Thomas Christopher Boyd was three times the legal limit when he drove drunk, killing Krysta Rodriguez in 2010.
"The loss of our daughter is in our minds every single day," said her father, Mark Rodriguez.
Krysta was just 22 years old. She wanted to be a teacher. Boyd was convicted of intoxication manslaughter and given eight years in prison. He's served five of that and is now coming up annually for parole.
"Families shouldn't have to go through this every year," Rodriguez said.
Under the law, intoxication manslaughter is not considered a violent offense like rape or murder. Those cases can be set off for up to five years by the parole board.
But Krysta's mother says the autopsy report on Krysta proves her death was violent.
"It brought us to our knees to know what she suffered in those moments of her death," said Terri Rodriguez.
City of Houston victim's advocate Andy Kahan plans to propose legislation which will change that, allowing the parole board discretion in intoxication manslaughter cases too.
"Not a mandate, just discretion, so they don't have to review these cases every year," said Kahan.
Kahan wants the families of those hurt or killed to have more time between parole hearings so they don't have to endure the pain of those crimes as often.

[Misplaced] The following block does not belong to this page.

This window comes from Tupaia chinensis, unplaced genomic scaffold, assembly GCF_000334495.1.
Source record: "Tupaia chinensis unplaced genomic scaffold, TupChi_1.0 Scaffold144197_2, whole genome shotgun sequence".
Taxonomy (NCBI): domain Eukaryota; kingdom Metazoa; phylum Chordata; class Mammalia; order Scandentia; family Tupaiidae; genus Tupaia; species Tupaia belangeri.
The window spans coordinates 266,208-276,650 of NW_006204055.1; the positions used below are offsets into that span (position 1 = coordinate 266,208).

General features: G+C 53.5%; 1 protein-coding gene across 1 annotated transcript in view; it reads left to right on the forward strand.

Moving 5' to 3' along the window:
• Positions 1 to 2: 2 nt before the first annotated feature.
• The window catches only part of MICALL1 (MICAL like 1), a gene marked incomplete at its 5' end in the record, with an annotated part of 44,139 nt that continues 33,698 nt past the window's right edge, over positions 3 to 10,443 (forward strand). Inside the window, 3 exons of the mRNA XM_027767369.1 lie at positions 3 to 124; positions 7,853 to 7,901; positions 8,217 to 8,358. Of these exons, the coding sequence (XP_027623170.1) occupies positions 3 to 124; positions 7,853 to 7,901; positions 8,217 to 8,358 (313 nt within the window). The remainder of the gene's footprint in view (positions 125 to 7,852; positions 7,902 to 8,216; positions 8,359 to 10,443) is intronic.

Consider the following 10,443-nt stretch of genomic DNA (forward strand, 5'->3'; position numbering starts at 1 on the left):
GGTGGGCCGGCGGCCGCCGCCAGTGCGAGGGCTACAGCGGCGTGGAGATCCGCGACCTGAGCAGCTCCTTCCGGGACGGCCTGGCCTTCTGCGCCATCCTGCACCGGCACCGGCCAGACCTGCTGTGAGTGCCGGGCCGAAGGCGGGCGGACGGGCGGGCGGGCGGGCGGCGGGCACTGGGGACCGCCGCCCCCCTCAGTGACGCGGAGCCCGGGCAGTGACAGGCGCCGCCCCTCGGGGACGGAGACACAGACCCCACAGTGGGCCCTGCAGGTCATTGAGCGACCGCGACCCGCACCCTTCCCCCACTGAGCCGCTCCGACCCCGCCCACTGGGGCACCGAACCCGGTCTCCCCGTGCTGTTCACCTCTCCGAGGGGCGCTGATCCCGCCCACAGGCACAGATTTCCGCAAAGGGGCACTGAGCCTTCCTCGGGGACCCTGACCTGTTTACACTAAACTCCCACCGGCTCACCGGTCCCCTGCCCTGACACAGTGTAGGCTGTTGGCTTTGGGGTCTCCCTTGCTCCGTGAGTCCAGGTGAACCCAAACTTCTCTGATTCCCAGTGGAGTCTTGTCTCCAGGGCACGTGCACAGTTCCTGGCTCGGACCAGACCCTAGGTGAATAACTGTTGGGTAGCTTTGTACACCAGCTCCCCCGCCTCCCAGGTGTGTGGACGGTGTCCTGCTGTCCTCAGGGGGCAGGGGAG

"It's gut wrenching. It just doesn't make any sense to me," said Mark Rodriguez.
He started a group called "Krysta's Karing Angels" following his daughter's death, a way to spread an anti-drunk driving message.
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Tipsy men gazing into a bar bathroom mirror had a very sobering experience when they realized the face looking back at them wasn't their own. It sounds like a prank, but it was anything but a joke. The man staring back at them was 32-year-old Kris Caudilla, who is currently serving a 15-year sentence for DUI manslaughter.
Boyd's attorney, Brant Mayr, says allowing the parole board more discretion in deciding how often to hold parole hearings for these types of cases could do a disservice to those who might come out of prison rehabilitated.
"I just think that there's varying circumstances you've got to allow that flexibility," said Mayr.
The family is hoping to hear a decision on Boyd's parole in the next week or so. We will keep you updated.